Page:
Since the pandemic started, people receiving CalFresh benefits in California have gotten the maximum benefit for their household size. Households already receiving that amount became eligible for at least another $95 a month.
Those extra payments end this month: The last installment will be deposited in household EBT accounts on March 26.
CalFresh benefits are one of many things changing as the country inches toward the expiry of the federal COVID-19 emergency declaration, which expires May 11. With hundreds of thousands of people impacted, food banks and mutual aid groups in the Sacramento area are preparing for increased need.
CapRadio put together answers to questions about what’s changing, a resource list for where to access food in the area and a set of suggestions for how to get involved with food access efforts:
How much will my benefits change?
Since the start of the pandemic, CalFresh automatically gave each household the maximum amount of benefits, based on its size and eligibility. If you were already getting the maximum pre-pandemic, you might have been getting at least $95 extra a month.
Now that pandemic-related states of emergency are starting to end — and related funding is, too — recipients will return to receiving pre-pandemic benefits, as long as household circumstances have not changed.
“Changes can include income changes, people moving in or out of your home, changes in student status and changes in housing, utilities and medical costs,” said Sacramento County spokesperson Allison Harris.
Those changes can be reported online, or by calling your county’s CalFresh office. In Yolo County, the number is 855-278-1594; in Sacramento County, it’s 916-874-3100.
Anyone receiving CalFresh can check how much they’re normally receiving by calling 916-874-3100 and choosing option 1, she said.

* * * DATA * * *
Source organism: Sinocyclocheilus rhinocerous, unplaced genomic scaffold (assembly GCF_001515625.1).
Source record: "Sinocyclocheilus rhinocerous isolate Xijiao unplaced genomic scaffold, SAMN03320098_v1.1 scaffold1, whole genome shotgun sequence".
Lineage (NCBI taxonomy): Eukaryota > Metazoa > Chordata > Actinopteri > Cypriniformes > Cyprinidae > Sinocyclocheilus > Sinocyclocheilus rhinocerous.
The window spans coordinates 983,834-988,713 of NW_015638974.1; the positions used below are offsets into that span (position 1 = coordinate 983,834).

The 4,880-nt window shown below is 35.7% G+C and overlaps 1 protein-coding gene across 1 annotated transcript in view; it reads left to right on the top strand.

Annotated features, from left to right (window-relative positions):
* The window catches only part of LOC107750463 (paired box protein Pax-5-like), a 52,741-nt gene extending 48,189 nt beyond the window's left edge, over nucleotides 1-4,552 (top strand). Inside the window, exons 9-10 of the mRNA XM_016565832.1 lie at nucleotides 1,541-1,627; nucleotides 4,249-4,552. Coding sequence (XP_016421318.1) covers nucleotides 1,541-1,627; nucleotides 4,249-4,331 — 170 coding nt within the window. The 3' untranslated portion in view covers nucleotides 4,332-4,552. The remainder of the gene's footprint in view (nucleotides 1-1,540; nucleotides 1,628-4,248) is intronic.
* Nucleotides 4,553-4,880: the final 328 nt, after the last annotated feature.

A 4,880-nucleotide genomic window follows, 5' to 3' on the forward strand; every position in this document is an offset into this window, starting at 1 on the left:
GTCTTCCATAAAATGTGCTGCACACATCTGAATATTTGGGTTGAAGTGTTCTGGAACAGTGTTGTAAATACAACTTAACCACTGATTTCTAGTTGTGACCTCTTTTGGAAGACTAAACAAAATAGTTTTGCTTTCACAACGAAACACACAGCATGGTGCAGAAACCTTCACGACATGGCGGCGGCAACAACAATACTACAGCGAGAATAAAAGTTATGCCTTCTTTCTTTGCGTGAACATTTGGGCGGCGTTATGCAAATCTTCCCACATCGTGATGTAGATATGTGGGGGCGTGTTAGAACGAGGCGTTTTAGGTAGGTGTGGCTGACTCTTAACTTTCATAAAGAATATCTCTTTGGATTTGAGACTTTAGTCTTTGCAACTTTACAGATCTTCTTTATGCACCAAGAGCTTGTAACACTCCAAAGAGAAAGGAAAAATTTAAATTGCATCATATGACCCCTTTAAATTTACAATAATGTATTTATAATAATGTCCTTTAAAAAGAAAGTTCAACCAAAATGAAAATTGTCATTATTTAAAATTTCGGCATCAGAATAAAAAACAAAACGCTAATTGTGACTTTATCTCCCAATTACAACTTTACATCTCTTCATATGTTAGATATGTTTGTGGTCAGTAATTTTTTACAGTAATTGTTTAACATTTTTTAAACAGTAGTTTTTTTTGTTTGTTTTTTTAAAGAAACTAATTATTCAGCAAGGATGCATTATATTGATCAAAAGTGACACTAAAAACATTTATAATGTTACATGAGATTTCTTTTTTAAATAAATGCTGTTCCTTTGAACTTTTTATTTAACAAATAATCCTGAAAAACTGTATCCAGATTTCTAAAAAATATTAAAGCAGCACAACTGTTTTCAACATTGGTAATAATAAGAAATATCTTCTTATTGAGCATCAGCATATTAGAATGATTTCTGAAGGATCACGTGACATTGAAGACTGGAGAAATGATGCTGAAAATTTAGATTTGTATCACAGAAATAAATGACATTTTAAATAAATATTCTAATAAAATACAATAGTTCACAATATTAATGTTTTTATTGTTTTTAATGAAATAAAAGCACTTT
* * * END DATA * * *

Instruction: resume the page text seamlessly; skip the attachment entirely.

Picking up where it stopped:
Does CalFresh have other programs to help make up for the loss?
Starting now through December, anyone getting CalFresh benefits can earn up to an extra $60 if they get California-grown fruits and vegetables at certain farmers’ markets and grocery stores. It’s a 1:1 match, so if you purchase $8 of produce, you’ll get $8 of benefits back.
The initial two locations are in Sacramento County:
- Country Club Plaza Farmers’ Market: Butano Drive Parking Lot, 2405 Butano Drive Sacramento, CA 95825
- Sunrise Station Farmers’ Market: Light Rail Parking Lot, Sunrise Blvd & Folsom Blvd Rancho Cordova, CA 95670
More locations will be announced in Alameda, Los Angeles, Monterey, Mendocino, Napa, Orange, Riverside, San Bernardino, San Diego and Santa Clara Counties later this year. It’s a pilot program greenlighted by Assembly Bill 1181.
There’s also the Market Match program, in which anyone getting CalFresh can visit eligible farmers’ markets and receive up to $10 to spend on produce.
Local nonprofit Alchemist CDC put together a searchable map with eligible locations in Yolo and Sacramento Counties.
Is there anything else that’s changing?
Some college students may no longer be eligible to receive CalFresh benefits.
Under the changes to CalFresh made in response to the pandemic, college students who are eligible for work-study or whose families are unable to contribute anything to tuition could receive CalFresh benefits.
Beginning June 10, the pre-pandemic requirements apply. College students are only eligible if they meet income limits and satisfy one of the items on a list maintained by CalFresh. Some items include:
- Approved for work study and anticipating work
- Has Cal Grant A or B
- Working 20 hours per week or a total of 80 hours per month
- Disabled or physically or mentally unable to work
- Single parent responsible for the care of a dependent under 12
How are local groups preparing to support community members?
“We’re bracing for a surge in April, as people lose those benefits, and the cost of food continues to be sky high,” said Kevin Buffalino, the director of communications at Sacramento Food Bank & Family Services.
Buffalino said the food bank is already supporting 80% more people than it did at the start of the pandemic in 2020. Sacramento Food Bank & Family Services buys around 60% of its food and is currently looking to see where it can buy more, he said, though it also accepts edible food from grocery stores that couldn’t sell it.
But, Buffalino noted, “we're not immune to inflation either. We are paying significantly more for products as well. That dozen eggs that we were paying about 90 cents for back in 2020? We're now paying well over $2 for, and we're buying pallets of these things. So multiply that by thousands of cartons of eggs. So our costs are increasing as well.”
Most of Yolo Food Bank’s stock comes from those edible recovery donations, said Karen Baker.